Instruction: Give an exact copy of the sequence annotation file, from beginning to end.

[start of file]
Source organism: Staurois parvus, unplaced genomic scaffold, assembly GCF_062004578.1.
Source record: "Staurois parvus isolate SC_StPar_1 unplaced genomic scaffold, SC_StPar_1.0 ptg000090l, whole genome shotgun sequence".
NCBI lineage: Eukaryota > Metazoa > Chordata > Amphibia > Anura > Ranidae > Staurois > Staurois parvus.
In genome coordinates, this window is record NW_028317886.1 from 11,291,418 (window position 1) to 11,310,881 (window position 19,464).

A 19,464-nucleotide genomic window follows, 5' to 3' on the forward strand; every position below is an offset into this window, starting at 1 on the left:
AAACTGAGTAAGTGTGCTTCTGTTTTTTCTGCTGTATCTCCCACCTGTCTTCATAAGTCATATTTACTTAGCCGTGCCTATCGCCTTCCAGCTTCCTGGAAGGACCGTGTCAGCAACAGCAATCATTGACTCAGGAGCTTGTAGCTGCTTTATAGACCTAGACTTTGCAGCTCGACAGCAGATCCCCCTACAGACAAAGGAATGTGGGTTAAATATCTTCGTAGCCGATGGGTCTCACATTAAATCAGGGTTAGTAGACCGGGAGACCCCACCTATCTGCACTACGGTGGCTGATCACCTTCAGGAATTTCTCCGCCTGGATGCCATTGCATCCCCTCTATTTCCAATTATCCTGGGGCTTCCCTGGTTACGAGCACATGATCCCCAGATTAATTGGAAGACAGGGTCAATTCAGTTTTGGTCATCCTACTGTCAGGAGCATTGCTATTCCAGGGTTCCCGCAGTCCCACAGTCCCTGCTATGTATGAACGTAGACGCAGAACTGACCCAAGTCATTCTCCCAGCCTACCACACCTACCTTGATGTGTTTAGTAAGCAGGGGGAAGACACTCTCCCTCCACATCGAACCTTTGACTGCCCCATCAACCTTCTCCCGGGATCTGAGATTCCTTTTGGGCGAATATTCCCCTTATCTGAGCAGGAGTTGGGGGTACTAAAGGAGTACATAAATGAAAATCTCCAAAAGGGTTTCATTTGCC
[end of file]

Source organism: Staurois parvus, unplaced genomic scaffold, assembly GCF_062004578.1.
Source record: "Staurois parvus isolate SC_StPar_1 unplaced genomic scaffold, SC_StPar_1.0 ptg000090l, whole genome shotgun sequence".
NCBI lineage: Eukaryota > Metazoa > Chordata > Amphibia > Anura > Ranidae > Staurois > Staurois parvus.
In genome coordinates, this window is record NW_028317886.1 from 11,291,418 (window position 1) to 11,310,881 (window position 19,464).

A 19,464-nucleotide genomic window follows, 5' to 3' on the forward strand; every position below is an offset into this window, starting at 1 on the left:
AAACTGAGTAAGTGTGCTTCTGTTTTTTCTGCTGTATCTCCCACCTGTCTTCATAAGTCATATTTACTTAGCCGTGCCTATCGCCTTCCAGCTTCCTGGAAGGACCGTGTCAGCAACAGCAATCATTGACTCAGGAGCTTGTAGCTGCTTTATAGACCTAGACTTTGCAGCTCGACAGCAGATCCCCCTACAGACAAAGGAATGTGGGTTAAATATCTTCGTAGCCGATGGGTCTCACATTAAATCAGGGTTAGTAGACCGGGAGACCCCACCTATCTGCACTACGGTGGCTGATCACCTTCAGGAATTTCTCCGCCTGGATGCCATTGCATCCCCTCTATTTCCAATTATCCTGGGGCTTCCCTGGTTACGAGCACATGATCCCCAGATTAATTGGAAGACAGGGTCAATTCAGTTTTGGTCATCCTACTGTCAGGAGCATTGCTATTCCAGGGTTCCCGCAGTCCCACAGTCCCTGCTATGTATGAACGTAGACGCAGAACTGACCCAAGTCATTCTCCCAGCCTACCACACCTACCTTGATGTGTTTAGTAAGCAGGGGGAAGACACTCTCCCTCCACATCGAACCTTTGACTGCCCCATCAACCTTCTCCCGGGATCTGAGATTCCTTTTGGGCGAATATTCCCCTTATCTGAGCAGGAGTTGGGGGTACTAAAGGAGTACATAAATGAAAATCTCCAAAAGGGTTTCATTTGCC